WO2008117256A2 - Spiral balloon catheter - Google Patents

Spiral balloon catheter Download PDF

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Publication number
WO2008117256A2
WO2008117256A2 PCT/IB2008/051158 IB2008051158W WO2008117256A2 WO 2008117256 A2 WO2008117256 A2 WO 2008117256A2 IB 2008051158 W IB2008051158 W IB 2008051158W WO 2008117256 A2 WO2008117256 A2 WO 2008117256A2
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WO
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Application
Patent type
Prior art keywords
balloon
catheter
spiral
conduit
deflated
Prior art date
Application number
PCT/IB2008/051158
Other languages
French (fr)
Other versions
WO2008117256A3 (en )
Inventor
Eran Hirszowicz
Hila Yaron
Original Assignee
Intratech Medical Ltd.
Priority date (The priority date is an assumption and is not a legal conclusion. Google has not performed a legal analysis and makes no representation as to the accuracy of the date listed.)
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Publication date

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Classifications

    • AHUMAN NECESSITIES
    • A61MEDICAL OR VETERINARY SCIENCE; HYGIENE
    • A61MDEVICES FOR INTRODUCING MEDIA INTO, OR ONTO, THE BODY; DEVICES FOR TRANSDUCING BODY MEDIA OR FOR TAKING MEDIA FROM THE BODY; DEVICES FOR PRODUCING OR ENDING SLEEP OR STUPOR
    • A61M25/00Catheters; Hollow probes
    • A61M25/10Balloon catheters
    • A61M25/1002Balloon catheters characterised by balloon shape
    • AHUMAN NECESSITIES
    • A61MEDICAL OR VETERINARY SCIENCE; HYGIENE
    • A61MDEVICES FOR INTRODUCING MEDIA INTO, OR ONTO, THE BODY; DEVICES FOR TRANSDUCING BODY MEDIA OR FOR TAKING MEDIA FROM THE BODY; DEVICES FOR PRODUCING OR ENDING SLEEP OR STUPOR
    • A61M25/00Catheters; Hollow probes
    • A61M25/10Balloon catheters
    • A61M25/1011Multiple balloon catheters
    • AHUMAN NECESSITIES
    • A61MEDICAL OR VETERINARY SCIENCE; HYGIENE
    • A61MDEVICES FOR INTRODUCING MEDIA INTO, OR ONTO, THE BODY; DEVICES FOR TRANSDUCING BODY MEDIA OR FOR TAKING MEDIA FROM THE BODY; DEVICES FOR PRODUCING OR ENDING SLEEP OR STUPOR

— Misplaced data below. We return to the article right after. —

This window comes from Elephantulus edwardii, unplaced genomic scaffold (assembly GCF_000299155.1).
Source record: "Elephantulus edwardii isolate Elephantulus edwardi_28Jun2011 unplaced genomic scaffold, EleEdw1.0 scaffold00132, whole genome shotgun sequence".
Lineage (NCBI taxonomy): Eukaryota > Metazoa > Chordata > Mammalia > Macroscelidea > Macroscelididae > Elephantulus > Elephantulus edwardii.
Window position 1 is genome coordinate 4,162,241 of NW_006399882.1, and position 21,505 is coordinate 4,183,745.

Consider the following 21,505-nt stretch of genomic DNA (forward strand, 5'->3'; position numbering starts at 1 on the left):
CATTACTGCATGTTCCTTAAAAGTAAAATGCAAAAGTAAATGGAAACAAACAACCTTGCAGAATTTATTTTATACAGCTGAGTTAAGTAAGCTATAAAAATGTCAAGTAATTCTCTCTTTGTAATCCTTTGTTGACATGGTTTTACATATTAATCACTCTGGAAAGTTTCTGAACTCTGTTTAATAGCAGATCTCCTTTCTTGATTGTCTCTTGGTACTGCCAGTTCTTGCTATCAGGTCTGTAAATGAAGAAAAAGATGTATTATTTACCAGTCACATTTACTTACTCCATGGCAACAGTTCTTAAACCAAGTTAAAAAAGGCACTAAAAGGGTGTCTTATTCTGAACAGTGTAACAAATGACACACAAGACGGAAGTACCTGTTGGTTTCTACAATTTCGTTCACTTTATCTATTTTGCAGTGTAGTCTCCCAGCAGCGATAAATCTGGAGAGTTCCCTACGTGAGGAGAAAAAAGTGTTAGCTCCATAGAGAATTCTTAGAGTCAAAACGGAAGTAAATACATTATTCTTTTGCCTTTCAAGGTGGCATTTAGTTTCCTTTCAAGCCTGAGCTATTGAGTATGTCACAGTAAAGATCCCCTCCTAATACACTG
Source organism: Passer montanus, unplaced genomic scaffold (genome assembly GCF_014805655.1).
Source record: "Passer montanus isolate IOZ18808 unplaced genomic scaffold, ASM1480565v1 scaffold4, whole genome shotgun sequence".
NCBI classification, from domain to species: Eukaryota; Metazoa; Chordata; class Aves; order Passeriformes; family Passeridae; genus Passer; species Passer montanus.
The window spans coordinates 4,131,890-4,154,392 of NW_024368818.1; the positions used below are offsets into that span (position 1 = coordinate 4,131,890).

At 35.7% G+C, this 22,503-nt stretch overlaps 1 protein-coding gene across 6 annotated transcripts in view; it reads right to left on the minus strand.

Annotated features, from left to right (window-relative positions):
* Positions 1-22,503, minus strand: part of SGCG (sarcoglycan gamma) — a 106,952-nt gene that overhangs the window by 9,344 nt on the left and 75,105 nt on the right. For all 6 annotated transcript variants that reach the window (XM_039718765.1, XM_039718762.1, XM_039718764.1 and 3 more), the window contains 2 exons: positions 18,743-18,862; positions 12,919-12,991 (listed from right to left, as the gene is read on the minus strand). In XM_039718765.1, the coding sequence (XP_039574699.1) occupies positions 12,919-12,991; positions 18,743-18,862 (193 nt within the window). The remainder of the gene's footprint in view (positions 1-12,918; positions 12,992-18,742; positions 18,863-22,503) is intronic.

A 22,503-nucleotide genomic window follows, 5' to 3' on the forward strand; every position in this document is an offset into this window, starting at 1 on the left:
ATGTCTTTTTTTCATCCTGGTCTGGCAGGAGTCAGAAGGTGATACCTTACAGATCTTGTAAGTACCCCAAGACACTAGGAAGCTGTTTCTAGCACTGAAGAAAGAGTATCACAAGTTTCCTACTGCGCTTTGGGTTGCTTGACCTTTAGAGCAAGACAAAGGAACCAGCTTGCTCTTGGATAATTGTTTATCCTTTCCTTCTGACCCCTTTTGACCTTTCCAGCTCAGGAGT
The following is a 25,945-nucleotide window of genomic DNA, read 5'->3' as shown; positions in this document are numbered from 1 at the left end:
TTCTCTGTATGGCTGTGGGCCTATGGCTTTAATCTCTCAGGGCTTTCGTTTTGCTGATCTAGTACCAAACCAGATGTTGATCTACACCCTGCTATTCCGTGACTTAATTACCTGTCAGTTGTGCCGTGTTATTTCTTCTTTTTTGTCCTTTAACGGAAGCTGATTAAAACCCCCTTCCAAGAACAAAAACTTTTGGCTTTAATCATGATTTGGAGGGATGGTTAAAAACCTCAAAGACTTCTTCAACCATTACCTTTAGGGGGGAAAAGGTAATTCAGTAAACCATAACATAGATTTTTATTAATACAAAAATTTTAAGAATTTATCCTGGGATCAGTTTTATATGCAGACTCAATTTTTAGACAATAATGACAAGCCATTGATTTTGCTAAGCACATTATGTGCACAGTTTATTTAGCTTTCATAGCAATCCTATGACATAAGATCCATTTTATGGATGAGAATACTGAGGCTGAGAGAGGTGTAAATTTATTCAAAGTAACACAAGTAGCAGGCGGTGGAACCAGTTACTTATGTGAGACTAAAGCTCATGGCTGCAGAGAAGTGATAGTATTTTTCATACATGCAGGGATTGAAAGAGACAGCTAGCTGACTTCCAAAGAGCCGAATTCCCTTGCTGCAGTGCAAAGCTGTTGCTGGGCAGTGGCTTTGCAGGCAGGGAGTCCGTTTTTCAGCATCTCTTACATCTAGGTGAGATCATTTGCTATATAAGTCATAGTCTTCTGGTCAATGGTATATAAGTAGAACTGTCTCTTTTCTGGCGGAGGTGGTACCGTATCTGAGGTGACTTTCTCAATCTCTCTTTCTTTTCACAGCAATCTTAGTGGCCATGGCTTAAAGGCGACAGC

• A61M29/00Dilators with or without means for introducing media, e.g. remedies
    • A61M29/02Dilators made of swellable material
    • AHUMAN NECESSITIES
    • A61MEDICAL OR VETERINARY SCIENCE; HYGIENE
    • A61MDEVICES FOR INTRODUCING MEDIA INTO, OR ONTO, THE BODY; DEVICES FOR TRANSDUCING BODY MEDIA OR FOR TAKING MEDIA FROM THE BODY; DEVICES FOR PRODUCING OR ENDING SLEEP OR STUPOR
    • A61M25/00Catheters; Hollow probes
    • A61M25/10Balloon catheters
    • A61M25/1011Multiple balloon catheters
    • A61M2025/1013Multiple balloon catheters with concentrically mounted balloons, e.g. being independently inflatable
    • AHUMAN NECESSITIES
    • A61MEDICAL OR VETERINARY SCIENCE; HYGIENE
    • A61MDEVICES FOR INTRODUCING MEDIA INTO, OR ONTO, THE BODY; DEVICES FOR TRANSDUCING BODY MEDIA OR FOR TAKING MEDIA FROM THE BODY; DEVICES FOR PRODUCING OR ENDING SLEEP OR STUPOR
    • A61M25/00Catheters; Hollow probes
    • A61M25/10Balloon catheters
    • A61M2025/1043Balloon catheters with special features or adapted for special applications
    • A61M2025/109Balloon catheters with special features or adapted for special applications having balloons for removing solid matters, e.g. by grasping or scraping plaque, thrombus or other matters that obstruct the flow
    • AHUMAN NECESSITIES
    • A61MEDICAL OR VETERINARY SCIENCE; HYGIENE
    • A61MDEVICES FOR INTRODUCING MEDIA INTO, OR ONTO, THE BODY; DEVICES FOR TRANSDUCING BODY MEDIA OR FOR TAKING MEDIA FROM THE BODY; DEVICES FOR PRODUCING OR ENDING SLEEP OR STUPOR
    • A61M25/00Catheters; Hollow probes
    • A61M25/10Balloon catheters
    • A61M25/1006Balloons formed between concentric tubes

Abstract

The present invention provides a balloon catheter system comprising one or more conduits (10) to which are attached a compliant balloon (12) having a non-helical shape in its deflated state, wherein said balloon is constructed such that is capable of adopting a spiral or helical conformation upon inflation. In addition, the present invention also provides methods for using said balloon catheter system.